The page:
Like Father, Like Son (kinda)

Local TV and radio personalities were once part of every city’s identity. Chicago had Bill Kurtis and Walter Jacobsen on WBBM-TV and the quintessential Top 40 disc jockeys like Larry Lujack of WLS radio. New York had Cousin Brucie on WABC and Don Imus on WNBC, Ernie Anastos and Roseanne Scamardella on Eyewitness News. Even the smaller cities proudly laid claim to their own crown jewels – KMOX in St. Louis, KOA in Denver and WWL in New Orleans.

At one time, L.A. boasted a bevy of AM radio stations with considerable reach and influence: KFI, KHJ, KRLA, KMPC and KFWB. L.A. radio gave us Gary Owens (who became the announcer on TV’s Laugh-In), the morning team of Lohmann and Barkley, The Real Don Steele, Charlie Van Dyke and Shadoe Stevens. From Valencia to Venice, San Dimas to Santa Monica, every listener had their favorite radio companion, and everyone was tuned in. There wasn’t a kitchen counter without a transistor radio and car radios were an essential traveling companion.

They say the Golden Age of Radio was the 30s and 40s, but the 60s and 70s were the Golden Age of local radio, and each market had its own unique sound. After all, listeners in Boston are not the same as listeners in Miami. Lifestyles, climate and customs vary, and so did the programming nuances of the radio stations catering to those audiences. While the playlists were often the same, local tastes dictated the flavor of local radio, manipulated by high-energy disc jockeys who mixed a multitude of audio sources like fine chefs. When you heard a personality didn’t make it in a particular market, it was often because he didn’t understand his audience or couldn’t deliver that elusive X factor cherished by the audience.

Today’s radio landscape in Los Angeles is different. Sure, you’ll still find a few drive-time personalities that manage to distinguish themselves from the pack: Ryan Seacrest, Shotgun Tom Kelly and two guys named Kevin and Bean. But, short of Seacrest, few if any jocks are household names and listeners have more options than radio, thanks to the viral and instantaneous nature of social media and the indispensability of mobile devices.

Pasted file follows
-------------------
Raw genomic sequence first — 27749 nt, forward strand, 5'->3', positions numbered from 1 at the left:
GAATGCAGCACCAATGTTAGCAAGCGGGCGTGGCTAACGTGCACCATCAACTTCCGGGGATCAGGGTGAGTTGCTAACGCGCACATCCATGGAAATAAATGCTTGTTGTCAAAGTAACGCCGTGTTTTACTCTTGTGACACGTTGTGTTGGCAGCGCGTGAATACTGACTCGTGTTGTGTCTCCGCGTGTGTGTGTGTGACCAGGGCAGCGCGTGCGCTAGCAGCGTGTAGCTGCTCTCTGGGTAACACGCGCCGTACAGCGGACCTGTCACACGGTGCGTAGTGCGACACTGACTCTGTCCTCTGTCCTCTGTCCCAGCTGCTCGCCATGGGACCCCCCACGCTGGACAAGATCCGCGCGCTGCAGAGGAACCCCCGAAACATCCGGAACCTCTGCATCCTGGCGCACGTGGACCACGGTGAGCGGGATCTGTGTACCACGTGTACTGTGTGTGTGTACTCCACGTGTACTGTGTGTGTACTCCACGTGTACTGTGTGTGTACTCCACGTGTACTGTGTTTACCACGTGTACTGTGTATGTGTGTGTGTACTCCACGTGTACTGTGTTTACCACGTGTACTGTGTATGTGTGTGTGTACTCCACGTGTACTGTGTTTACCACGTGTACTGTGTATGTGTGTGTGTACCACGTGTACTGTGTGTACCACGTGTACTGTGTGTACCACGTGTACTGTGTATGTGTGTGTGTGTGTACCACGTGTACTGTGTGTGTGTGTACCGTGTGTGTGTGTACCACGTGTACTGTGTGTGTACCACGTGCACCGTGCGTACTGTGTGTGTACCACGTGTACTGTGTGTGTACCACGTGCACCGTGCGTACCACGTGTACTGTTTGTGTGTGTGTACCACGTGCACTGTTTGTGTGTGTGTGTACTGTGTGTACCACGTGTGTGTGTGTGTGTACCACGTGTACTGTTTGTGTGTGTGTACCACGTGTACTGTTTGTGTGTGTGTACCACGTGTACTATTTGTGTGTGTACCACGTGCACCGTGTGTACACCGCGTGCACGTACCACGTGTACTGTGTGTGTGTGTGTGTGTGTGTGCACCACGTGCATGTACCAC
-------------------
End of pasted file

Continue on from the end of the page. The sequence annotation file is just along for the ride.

There is, however, one LA radio personality who upholds some of the old traditions.

Tim Conway, Jr. would probably be the first to admit he’s swimming against the current and that there’s no fighting the inevitability of social media. Conway hosts a weeknight show on KFI (640 on your AM dial) that beams clear across the Western United States from studios in Burbank. It’s unapologetic in its mainstream appeal and hearkens back to the traditional talk radio format. Not like today’s talk radio, fueled by political agendas. Nope, it’s a look at the stories of the day through an irreverent lens. And, oh, does he have a treasure trove from which to choose: Manti Te’o’s imaginary girlfriend, Lance Armstrong’s much ballyhooed confessional and a constant stream of developments involving law officers trying to keep the peace in this sprawling, densely-populated metropolis.

Conway can be garrulous, funny, sarcastic, self-deprecating and self-aggrandizing all at once. It’s hard to believe this guy is the son of the soft-spoken, unassumingly hilarious Tim Conway from the Carol Burnett Show. Sure, you remember him if you’re of a certain age. The diminutive, balding guy with the understated antics.

The younger Conway carries on like a house afire, a runaway freight train. His wingman – newscaster Aron Bender – has a Conway-esque voice so you often can’t tell them apart. Bender will sometimes challenge Conway’s shoot-from-the-hip hectoring, but his primary role is serving up current events for Conway’s commentary. Bender is the front-man for a still formidable news operation – a point of pride for the station in an era when radio news seems to be marginalized.